RWM: Of butterflies, swamps, and a changing mother-daughter relationship

Girl of the Limberlost

When I was maybe 12, my dad gave me a gift for my birthday. It was an original copy of A Girl of the Limberlost. I had read the book because my best friend had recommended it, and it became my new favorite book. My dad’s office was above a bookstore that sold antique books as well as new ones, and when my birthday was approaching and I said I’d like a copy of that book, he obtained one through that source. I was thrilled!

After all those years, I was so excited to share the book with my daughters when they were old enough to read it. When the first one did, I felt so happy when she loved it, too! I reread it not too many years ago when one of my daughters was reading it for the first time and enjoyed it all over again.

Recently, Eliza read it for the first time and when she was finishing reading it, I finished reading it as well. I asked her and Rebecca to write a paragraph review for you. Here are their thoughts:

Rebecca: This book can be easily described as tender, classic and wonderful. The plot gives us an inside look on how life would be in the main character’s situation. I’ve noticed that books are just different views on different parts of life. And this book describes her part of life wonderfully. You can’t help but get sucked into its pages as you read. You can’t help but root for Elnora as she goes through her struggles. You can feel what she feels, and you want to do something about it. But you can’t obviously because its a book. I absolutely loved it, read it several times, recommend it to anyone.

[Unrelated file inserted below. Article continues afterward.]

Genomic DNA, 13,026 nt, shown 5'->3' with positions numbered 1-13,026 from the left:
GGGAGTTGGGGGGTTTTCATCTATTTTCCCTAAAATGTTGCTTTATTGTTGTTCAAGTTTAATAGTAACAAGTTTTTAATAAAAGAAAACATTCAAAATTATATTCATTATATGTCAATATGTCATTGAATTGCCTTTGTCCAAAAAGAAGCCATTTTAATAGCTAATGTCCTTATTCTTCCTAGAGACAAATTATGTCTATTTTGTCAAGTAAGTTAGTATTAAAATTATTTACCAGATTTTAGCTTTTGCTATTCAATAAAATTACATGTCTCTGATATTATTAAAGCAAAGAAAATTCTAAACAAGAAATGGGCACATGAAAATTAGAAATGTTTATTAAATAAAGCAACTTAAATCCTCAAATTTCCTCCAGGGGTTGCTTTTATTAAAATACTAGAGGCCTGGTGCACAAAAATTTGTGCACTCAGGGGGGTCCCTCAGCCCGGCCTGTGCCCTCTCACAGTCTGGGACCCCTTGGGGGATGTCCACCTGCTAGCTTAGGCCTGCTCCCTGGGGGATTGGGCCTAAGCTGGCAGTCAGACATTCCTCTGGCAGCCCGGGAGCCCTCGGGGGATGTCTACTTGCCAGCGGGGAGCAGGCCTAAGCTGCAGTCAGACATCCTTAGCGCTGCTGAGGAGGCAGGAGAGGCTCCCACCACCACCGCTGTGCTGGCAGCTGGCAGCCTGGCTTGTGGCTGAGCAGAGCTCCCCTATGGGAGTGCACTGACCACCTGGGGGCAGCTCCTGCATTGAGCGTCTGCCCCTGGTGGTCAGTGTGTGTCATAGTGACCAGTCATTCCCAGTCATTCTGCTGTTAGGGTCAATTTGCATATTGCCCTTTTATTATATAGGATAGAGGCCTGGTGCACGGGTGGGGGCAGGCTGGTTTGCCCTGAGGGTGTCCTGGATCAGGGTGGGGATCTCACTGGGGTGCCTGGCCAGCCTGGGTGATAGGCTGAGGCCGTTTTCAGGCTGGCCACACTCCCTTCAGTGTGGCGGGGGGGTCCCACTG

Eliza: It is hard to describe the emotion I felt while reading this book. It is so beautifully written. The author pulls you in, and you can’t stop reading! You feel what the characters are feeling. I love every single character. I especially love Elnora. This is now officially one of my absolute favorite books!

Happy Reading,

Liz 🙂

P.S. Other books by Gene Stratton Porter that I loved include Her Father’s Daughter and The Harvester.



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